Changing monetary policy in the U.S. and Europe and tension over trade are the two main global “shocks” facing emerging economies. BBVA participated in the 2018 IIF MENA Financial Summit in Abu Dhabi, where a group of experts analyzed the global macroeconomic outlook and its impact on the Middle East and North Africa (MENA).
Jorge Sicilia, Chief Economist at the BBVA Group, participated in a panel discussion on the global outlook and its impact on the Middle East and North Africa, moderated by Sergi Lanau, Deputy Chief Economist at the Institute of International Finance (IIF). James McCormack, Managing Director and Global Head of Sovereign and Supranational Ratings; Monica Malik, Chief Economist at Abu Dhabi Commercial Bank; and Radwan Shaban, Chief Economist at Arab Bank also participated in the panel. The debate focused on the political uncertainty stemming from the changing macroeconomic and financial situation in the world. Panel discussants also addressed issues such as monetary policy in the U.S. and Europe and the implications for MENA; the consequences of the trade war and U.S. sanctions; private equity flows to emerging markets; and the risk of a correction in capital markets.
For Sicilia, emerging markets are currently facing two major shocks. On the one hand, the rationalization of liquidity due to the change in monetary policy in the U.S. and Europe, and on the other, international trade disputes – a completely unexpected phenomenon a few years ago. Most analysts believe that the impact on international trade has been relatively moderate so far, but if the threats actually materialize, the impact would be significant.
How have emerging countries reacted to these two shocks? BBVA’s Chief Economist feels that they have managed fairly well in general. He points to the capital flows from emerging economies as evidence, which are highly concentrated in countries like Argentina and Turkey. These two large countries that have experienced these episodes of volatility have two things in common: both have external vulnerabilities (a high current account deficit, high foreign currency debt and relatively low reserves to cover these two imbalances) and they did not apply appropriate economic policies given these weaknesses and the changing economic environment.
Although after this shock, both economies were forced to react with measures to correct these policies, the damage had already been done. The other emerging economies have handled these international shocks much better. However, the context will remain difficult for emerging economies in the future: interest rate hikes will continue and trade tensions will not disappear in the short- term. Jorge Sicilia therefore believes that emerging economies should adopt “prudent monetary and fiscal policies that adapt to these shocks,” with some help from flexible exchange rates to absorb the impact. However, he is convinced that it is an “idiosyncratic” – not systemic – problem and can remain that way if these countries take appropriate measures.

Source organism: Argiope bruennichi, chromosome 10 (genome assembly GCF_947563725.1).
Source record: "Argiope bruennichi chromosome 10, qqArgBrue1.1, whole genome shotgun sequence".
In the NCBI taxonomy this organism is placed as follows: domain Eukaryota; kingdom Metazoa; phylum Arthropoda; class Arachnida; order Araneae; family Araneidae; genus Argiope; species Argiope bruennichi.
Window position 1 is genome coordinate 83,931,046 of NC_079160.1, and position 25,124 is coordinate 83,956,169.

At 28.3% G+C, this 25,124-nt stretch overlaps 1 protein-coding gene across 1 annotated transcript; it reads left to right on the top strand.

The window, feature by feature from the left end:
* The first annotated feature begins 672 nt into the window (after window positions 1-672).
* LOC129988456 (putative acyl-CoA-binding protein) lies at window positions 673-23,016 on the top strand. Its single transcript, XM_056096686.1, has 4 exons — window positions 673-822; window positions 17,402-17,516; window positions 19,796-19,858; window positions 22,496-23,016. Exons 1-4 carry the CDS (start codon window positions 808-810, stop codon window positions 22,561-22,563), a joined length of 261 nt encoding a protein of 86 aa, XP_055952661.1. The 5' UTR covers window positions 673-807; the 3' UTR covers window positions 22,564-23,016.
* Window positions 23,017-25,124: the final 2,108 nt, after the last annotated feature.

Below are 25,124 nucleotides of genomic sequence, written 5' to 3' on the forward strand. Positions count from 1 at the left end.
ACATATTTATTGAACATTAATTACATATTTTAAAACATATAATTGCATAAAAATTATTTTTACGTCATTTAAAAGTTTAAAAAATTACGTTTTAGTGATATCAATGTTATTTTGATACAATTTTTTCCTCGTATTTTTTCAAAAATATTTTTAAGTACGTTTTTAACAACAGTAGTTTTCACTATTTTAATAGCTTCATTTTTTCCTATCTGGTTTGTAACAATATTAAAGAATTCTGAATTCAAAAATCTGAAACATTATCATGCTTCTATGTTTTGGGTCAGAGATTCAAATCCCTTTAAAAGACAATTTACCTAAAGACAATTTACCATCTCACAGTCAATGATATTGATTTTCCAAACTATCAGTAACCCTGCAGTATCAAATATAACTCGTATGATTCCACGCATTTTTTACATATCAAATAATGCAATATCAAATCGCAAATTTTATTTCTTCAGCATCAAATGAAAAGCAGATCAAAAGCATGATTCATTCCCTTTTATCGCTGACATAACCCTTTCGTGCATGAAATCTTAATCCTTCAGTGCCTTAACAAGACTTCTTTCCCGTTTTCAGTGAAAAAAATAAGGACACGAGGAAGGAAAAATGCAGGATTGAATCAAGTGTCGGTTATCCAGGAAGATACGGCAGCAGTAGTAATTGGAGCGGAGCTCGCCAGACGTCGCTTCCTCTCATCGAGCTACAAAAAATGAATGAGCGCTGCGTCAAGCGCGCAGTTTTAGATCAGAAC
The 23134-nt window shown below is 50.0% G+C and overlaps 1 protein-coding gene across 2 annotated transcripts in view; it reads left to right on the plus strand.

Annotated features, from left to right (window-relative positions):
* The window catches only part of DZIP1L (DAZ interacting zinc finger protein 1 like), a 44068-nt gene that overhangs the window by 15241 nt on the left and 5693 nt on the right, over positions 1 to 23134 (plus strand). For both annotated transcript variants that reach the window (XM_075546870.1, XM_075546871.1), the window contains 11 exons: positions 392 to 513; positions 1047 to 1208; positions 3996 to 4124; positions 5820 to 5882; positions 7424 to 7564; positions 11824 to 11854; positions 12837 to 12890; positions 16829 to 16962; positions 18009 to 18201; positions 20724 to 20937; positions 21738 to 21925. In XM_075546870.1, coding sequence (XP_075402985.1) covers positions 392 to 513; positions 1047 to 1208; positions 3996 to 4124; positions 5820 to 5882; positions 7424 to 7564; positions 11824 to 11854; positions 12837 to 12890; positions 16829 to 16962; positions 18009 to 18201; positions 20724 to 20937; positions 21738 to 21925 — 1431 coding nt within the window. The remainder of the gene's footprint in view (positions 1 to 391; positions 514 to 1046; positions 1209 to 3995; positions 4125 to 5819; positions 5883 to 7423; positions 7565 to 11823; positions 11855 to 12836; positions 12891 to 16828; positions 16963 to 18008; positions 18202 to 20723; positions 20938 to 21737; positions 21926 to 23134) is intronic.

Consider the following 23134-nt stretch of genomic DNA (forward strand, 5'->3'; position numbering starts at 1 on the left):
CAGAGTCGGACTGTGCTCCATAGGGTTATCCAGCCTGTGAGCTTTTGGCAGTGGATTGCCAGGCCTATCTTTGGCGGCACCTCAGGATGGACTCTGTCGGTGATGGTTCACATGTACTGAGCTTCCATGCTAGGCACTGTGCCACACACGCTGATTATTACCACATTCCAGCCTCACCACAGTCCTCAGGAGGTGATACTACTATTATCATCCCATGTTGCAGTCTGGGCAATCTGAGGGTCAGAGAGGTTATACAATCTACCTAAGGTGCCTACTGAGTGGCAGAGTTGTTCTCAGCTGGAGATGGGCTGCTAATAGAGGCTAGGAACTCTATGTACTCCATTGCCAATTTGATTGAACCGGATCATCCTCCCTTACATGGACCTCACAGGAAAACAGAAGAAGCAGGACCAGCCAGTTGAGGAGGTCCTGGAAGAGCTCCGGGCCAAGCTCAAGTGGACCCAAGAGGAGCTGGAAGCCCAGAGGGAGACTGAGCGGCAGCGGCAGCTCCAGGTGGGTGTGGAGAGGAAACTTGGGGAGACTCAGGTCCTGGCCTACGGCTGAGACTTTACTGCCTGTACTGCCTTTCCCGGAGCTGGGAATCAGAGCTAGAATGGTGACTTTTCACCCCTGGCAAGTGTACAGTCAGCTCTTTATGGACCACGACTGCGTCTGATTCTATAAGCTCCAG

Emerging markets are currently facing two major shocks. On the one hand, the rationalization of liquidity due to the change in monetary policy in the U.S. and Europe, and on the other, international trade disputes – a completely unexpected phenomenon a few years ago.
Turning to the eurozone, the experts discussed the situation in Italy, which has posed a challenge to Europe’s fiscal stability with its 2019 budget. In Jorge Sicilia’s opinion, it’s “unfortunate” to be in this situation after the crisis that took place in Europe and all of the steps taken to create a banking union, which remains pending. It comes at a bad time for the eurozone, when growth is down and the employment rate is moving toward lower potential growth than the current rate. In addition, the European Central Bank has started to normalize its monetary policy and will stop buying eurozone sovereign debt starting early next year.
This clash is uncalled for from an economic standpoint. In his opinion, “Italy’s problems will not be resolved by an expansive fiscal policy” because they are more structural in nature. In fact, this fiscal stimulus could have a contractionary effect given the increase in sovereign spreads. The solution lies in “finding a manageable fiscal policy that does not lead to confrontation with Europe,” which will take more time. Similarly, for BBVA’s Chief Economist, Italy has a very high debt-to-GDP ratio, but it is also capable of managing a primary surplus over 3%. If it wants to improve its growth, it will not come from an expansive fiscal policy unless the more structural barriers to growth are addressed.
To conclude, the moderator asked the members of the panel what risks concern them the most in the short-term. Jorge Sicilia believes that cycles change as a result of imbalances in economies. These imbalances cause reactions in the markets, and eventually turn into shocks. In his opinion, the greatest risk at the moment is the tension in international trade – tension he feels the markets have underestimated. He maintains that they have the potential to alter the open markets that have prevailed over the last 40 years, and especially the set of international rules created to regulate international trade, which are being undermined.
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